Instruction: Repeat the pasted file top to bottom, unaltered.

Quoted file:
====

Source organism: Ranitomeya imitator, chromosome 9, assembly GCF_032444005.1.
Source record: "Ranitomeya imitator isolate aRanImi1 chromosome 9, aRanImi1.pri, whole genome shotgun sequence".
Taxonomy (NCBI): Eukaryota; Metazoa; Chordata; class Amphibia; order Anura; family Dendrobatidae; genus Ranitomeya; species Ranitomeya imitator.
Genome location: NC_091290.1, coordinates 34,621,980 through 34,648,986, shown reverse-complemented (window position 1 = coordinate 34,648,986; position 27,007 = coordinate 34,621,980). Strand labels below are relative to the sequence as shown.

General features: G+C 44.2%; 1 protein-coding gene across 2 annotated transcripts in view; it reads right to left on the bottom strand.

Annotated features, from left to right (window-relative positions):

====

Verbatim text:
Source organism: Ranitomeya imitator, chromosome 9, assembly GCF_032444005.1.
Source record: "Ranitomeya imitator isolate aRanImi1 chromosome 9, aRanImi1.pri, whole genome shotgun sequence".
Taxonomy (NCBI): Eukaryota; Metazoa; Chordata; class Amphibia; order Anura; family Dendrobatidae; genus Ranitomeya; species Ranitomeya imitator.
Genome location: NC_091290.1, coordinates 34,621,980 through 34,648,986, shown reverse-complemented (window position 1 = coordinate 34,648,986; position 27,007 = coordinate 34,621,980). Strand labels below are relative to the sequence as shown.

General features: G+C 44.2%; 1 protein-coding gene across 2 annotated transcripts in view; it reads right to left on the bottom strand.

Annotated features, from left to right (window-relative positions):